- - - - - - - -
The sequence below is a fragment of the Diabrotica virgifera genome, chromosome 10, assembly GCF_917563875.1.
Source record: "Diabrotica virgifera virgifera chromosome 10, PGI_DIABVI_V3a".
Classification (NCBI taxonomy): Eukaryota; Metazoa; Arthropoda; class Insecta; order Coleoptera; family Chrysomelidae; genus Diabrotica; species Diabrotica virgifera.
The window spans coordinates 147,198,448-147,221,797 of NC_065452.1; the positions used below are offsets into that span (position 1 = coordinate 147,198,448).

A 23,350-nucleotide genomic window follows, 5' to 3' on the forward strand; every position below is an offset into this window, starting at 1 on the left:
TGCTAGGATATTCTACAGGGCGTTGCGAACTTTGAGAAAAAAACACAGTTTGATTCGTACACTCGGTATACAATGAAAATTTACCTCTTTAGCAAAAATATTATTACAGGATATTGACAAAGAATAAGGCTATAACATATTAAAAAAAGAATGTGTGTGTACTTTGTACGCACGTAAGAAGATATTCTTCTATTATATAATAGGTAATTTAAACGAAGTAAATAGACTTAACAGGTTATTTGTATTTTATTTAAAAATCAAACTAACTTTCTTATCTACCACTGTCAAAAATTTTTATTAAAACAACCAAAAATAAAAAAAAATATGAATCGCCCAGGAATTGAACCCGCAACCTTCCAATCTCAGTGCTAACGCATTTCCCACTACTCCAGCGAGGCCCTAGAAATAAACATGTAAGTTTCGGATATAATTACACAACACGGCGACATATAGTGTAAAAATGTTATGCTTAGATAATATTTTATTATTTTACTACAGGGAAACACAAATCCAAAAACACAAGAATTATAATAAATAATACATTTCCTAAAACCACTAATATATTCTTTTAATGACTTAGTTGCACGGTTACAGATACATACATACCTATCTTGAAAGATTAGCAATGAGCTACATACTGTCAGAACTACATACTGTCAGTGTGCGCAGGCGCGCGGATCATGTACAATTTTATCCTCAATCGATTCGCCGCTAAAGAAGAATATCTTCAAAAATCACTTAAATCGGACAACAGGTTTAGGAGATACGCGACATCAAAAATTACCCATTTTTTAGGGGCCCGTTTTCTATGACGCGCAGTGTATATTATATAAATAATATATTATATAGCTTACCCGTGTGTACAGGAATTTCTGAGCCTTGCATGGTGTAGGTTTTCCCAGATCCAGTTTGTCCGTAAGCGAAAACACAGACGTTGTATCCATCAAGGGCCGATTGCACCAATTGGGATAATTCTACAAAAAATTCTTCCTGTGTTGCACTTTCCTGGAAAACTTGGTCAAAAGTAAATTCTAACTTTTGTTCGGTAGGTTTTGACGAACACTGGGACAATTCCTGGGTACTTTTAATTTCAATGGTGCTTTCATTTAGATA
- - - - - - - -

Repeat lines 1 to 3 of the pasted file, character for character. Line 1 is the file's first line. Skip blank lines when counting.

The sequence below is a fragment of the Diabrotica virgifera genome, chromosome 10, assembly GCF_917563875.1.
Source record: "Diabrotica virgifera virgifera chromosome 10, PGI_DIABVI_V3a".
Classification (NCBI taxonomy): Eukaryota; Metazoa; Arthropoda; class Insecta; order Coleoptera; family Chrysomelidae; genus Diabrotica; species Diabrotica virgifera.